At the back of a cupboard, I found a tightly-sealed plastic container on which I’d written “Spearmint 2001.” Would mint collected and dried more than a decade earlier still taste fresh? It would. I’m drinking mint tea with honey as I write.
If I was hoping for a Proustian madeliene experience, though, it didn’t happen. Mint is mint, regardless of whether it was gathered within (I think) weeks of 9/11. Still, it’s melancholy to sit outside and drink it on a cloudless day and think about all that’s happened since that cloudless morning in early September ten and a half years ago. I remember how lonely and isolated I felt in the weeks that followed, opposing an invasion that almost everyone else, even good liberals, supported. Everything could’ve been so different, maybe.
Just imagine if we’d waited for the Taliban government, then on friendly terms with the U.S. administration, to examine our evidence and extradite Bin Laden, rather than opting for a supposedly therapeutic orgy of violence. Imagine if we’d been allowed to have a real conversation about why we were so hated in the Middle East. Imagine if instead of war, torture and indefinite detentions, we’d opted for peace, forgiveness and support of true grassroots organizations throughout the Middle East — the Arab Spring might’ve come years earlier. Imagine if Americans didn’t insist on clinging to the romantic fantasy that problems can be solved through violence. Imagine if, as a certain book alleged, we could really solve problems by sitting down together and sharing cups of tea.
A couple of days ago, in the process of linking to Stanley Kunitz, I was reminded that he had been the U.S. poet laureate at the time. That seemed especially hard to believe — that it’s been so many years now, and that he’s been dead since 2006. He lived so long, it seemed impossible that we would ever be without his wise, often prophetic voice.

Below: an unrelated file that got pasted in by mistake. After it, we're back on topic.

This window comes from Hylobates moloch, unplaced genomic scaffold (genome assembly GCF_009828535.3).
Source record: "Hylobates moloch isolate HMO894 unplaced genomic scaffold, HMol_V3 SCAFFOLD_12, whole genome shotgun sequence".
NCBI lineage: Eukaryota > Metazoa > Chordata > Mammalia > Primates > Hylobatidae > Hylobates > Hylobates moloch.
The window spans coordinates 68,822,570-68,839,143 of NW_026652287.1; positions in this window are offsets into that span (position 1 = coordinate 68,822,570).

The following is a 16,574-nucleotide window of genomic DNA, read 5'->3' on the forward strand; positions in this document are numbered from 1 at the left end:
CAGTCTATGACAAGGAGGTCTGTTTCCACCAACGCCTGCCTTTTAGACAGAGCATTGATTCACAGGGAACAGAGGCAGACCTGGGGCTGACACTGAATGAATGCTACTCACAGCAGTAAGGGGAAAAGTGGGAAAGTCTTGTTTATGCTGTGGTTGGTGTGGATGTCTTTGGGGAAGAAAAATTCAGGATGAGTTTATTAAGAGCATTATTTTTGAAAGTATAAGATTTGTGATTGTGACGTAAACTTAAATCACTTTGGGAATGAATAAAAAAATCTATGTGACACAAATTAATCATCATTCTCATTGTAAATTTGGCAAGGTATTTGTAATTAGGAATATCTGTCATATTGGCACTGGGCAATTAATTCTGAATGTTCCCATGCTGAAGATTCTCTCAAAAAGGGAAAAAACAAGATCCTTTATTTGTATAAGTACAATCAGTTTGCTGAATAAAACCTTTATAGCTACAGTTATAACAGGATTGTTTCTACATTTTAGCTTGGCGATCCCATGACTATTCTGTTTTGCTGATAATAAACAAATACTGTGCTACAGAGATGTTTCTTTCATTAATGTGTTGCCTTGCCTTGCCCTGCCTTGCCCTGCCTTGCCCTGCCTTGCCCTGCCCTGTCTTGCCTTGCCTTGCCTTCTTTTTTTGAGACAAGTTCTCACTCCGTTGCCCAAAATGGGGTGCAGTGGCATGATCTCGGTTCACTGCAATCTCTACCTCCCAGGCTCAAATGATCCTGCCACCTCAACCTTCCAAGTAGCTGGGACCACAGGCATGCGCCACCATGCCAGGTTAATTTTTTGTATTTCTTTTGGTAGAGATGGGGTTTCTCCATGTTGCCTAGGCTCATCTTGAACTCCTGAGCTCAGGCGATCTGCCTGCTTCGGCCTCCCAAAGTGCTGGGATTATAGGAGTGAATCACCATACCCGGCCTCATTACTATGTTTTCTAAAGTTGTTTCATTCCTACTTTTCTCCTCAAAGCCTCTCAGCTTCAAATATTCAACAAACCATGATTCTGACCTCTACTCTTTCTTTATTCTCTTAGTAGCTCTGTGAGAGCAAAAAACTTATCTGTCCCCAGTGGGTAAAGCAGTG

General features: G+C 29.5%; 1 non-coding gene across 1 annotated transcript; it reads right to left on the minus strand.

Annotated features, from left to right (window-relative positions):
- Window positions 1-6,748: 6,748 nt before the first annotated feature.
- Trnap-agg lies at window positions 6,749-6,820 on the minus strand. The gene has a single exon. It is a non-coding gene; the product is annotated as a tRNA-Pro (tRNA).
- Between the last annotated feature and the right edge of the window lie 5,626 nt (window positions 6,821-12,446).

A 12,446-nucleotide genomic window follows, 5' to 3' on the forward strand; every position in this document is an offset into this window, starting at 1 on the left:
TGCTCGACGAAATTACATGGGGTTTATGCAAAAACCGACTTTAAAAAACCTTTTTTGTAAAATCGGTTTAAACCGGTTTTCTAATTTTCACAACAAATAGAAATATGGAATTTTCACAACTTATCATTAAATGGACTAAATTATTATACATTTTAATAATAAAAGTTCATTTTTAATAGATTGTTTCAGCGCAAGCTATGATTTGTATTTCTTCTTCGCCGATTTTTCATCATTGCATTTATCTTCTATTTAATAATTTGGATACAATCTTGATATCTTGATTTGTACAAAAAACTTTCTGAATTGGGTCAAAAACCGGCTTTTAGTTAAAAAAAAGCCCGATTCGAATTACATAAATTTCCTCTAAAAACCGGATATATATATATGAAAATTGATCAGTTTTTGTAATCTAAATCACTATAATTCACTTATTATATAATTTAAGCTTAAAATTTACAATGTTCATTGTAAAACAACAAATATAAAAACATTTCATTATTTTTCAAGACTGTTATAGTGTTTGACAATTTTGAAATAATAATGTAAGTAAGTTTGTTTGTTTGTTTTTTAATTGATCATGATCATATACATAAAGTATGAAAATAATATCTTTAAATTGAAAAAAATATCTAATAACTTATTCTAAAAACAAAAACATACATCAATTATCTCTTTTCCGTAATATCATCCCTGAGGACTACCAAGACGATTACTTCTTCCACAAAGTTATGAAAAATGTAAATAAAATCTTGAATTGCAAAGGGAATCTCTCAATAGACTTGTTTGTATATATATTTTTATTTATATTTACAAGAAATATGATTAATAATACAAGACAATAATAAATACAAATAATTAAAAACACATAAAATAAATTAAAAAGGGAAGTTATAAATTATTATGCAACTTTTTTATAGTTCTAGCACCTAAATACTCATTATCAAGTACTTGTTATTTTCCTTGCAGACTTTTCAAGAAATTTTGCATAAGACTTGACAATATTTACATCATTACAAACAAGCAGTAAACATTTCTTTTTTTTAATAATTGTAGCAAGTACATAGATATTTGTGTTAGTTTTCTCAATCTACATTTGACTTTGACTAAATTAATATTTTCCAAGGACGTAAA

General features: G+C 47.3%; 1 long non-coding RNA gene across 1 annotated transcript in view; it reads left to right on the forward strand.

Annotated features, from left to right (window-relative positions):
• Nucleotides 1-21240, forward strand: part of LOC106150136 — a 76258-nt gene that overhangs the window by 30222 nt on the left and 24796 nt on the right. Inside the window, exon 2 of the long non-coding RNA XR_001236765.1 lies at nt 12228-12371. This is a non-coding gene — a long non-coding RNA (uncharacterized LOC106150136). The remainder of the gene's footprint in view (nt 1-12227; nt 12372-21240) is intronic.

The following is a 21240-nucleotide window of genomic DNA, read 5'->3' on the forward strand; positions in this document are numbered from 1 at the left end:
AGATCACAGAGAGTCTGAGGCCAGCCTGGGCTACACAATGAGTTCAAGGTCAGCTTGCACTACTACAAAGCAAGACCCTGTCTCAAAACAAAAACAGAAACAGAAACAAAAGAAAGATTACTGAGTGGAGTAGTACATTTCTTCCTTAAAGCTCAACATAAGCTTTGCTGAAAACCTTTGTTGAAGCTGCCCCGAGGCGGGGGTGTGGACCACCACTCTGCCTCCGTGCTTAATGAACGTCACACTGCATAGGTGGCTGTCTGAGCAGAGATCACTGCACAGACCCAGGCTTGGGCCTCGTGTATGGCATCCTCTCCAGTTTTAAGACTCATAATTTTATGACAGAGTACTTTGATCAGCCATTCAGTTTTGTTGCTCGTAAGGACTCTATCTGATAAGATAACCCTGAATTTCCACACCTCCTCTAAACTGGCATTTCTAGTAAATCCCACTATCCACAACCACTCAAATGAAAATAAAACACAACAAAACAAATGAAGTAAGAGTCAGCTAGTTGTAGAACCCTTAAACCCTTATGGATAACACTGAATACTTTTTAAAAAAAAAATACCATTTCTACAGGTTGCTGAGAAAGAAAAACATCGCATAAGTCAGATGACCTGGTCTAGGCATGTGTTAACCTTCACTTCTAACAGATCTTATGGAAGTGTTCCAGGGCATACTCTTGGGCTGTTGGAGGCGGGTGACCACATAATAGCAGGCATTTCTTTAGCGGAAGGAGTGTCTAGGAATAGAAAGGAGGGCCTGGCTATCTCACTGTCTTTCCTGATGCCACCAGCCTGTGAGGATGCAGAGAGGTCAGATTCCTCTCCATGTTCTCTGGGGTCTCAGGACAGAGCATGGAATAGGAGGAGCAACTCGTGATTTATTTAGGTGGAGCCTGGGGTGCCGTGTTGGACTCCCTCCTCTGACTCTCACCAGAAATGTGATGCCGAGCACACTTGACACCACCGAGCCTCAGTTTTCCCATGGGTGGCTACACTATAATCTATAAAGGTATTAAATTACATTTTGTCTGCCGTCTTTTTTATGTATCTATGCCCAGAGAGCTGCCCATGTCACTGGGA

I have a very clear memory of driving home from somewhere with my hiking friend Lucy in March 2001 and hearing an interview with Kunitz come on the radio. I’m not sure where we walked that day, but I do remember where we were driving at the time: a place called Wye Switches in Duncansville, Pennsylvania. He read two poems, “The Layers” and “Day of Foreboding,” which reads in its entirety:
Great events are about to happen.
I have seen migratory birds
in unprecedented numbers
descend on the coastal plain,
picking the margins clean.
My bones are a family in their tent
huddled over a small fire
waiting for the uncertain signal
to resume the long march.
Unfortunately, NPR’s audio archive for that episode is in Real format, which most people won’t have the software to listen to anymore. But a more recent reading on NPR from 2005, in celebration of Kunitz’ 100th birthday, is even more wonderful. Take a listen to him reading “The Long Boat”:
To be rocked by the Infinite!
As if it didn’t matter
which way was home;
as if he didn’t know
he loved the earth so much
he wanted to stay forever.
I think I’ll brew another cup of tea.